Tswana settlements are quite unusual in Southern Africa for their large but compact size, a result, at least in part, of their arid environment. Indeed in the early mid 19th century, some Tswana settlements, which had concentrated further for defensive reasons, were more populous than Cape Town, the largest southern African colonial city of that time.
Previously it was not uncommon for all members of a tribe to be concentrated in a settlement around the chief. Some chiefs came to rule nearby settlements, through the conquest of territory as well as the construction of settlements for large numbers of people brought under their rule.
The household, which has both ritual and domestic significance, is the smallest social unit, usually a man, his wife and single children, but often including married sons, and even daughters, their spouses and children. Homesteads traditionally had one or more houses and granaries in a courtyard surrounded by a reed or wooden fence, or earthen wall.
A married couple often shared a house with younger children. Adolescent children of both sexes shared a house, and unmarried adults were separated by sex. The houses were used principally for sleeping and storage, cooking and social activities taking place in the open courtyard. In earlier years, members of a household built their own homestead and produced most of their food.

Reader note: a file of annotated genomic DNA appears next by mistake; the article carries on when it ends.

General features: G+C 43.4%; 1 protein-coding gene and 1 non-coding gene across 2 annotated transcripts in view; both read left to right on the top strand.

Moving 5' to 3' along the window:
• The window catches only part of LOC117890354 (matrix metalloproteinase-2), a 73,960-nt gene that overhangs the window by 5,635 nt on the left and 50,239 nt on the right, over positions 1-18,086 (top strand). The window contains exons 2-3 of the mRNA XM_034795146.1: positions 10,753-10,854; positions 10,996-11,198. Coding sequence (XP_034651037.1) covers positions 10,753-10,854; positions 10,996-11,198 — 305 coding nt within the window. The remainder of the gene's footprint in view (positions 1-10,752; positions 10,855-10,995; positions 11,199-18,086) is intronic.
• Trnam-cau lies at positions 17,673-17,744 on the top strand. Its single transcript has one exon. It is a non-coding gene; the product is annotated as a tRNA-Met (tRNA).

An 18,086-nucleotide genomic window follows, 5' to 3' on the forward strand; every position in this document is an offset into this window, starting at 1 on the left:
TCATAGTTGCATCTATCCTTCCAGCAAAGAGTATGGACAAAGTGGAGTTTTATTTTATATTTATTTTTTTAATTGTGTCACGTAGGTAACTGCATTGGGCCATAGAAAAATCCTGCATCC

Land, livestock, and all property were administered by the household head who allocated them to his dependants. As head of the domestic group, he expected obedience, service, and respect from his wives and children, and handled all legal dealings with outsiders. Prayer and sacrifice, performed on behalf of the household to the ancestors, were also his responsibility, though he in turn sought assistance from senior kin and clansmen in other households.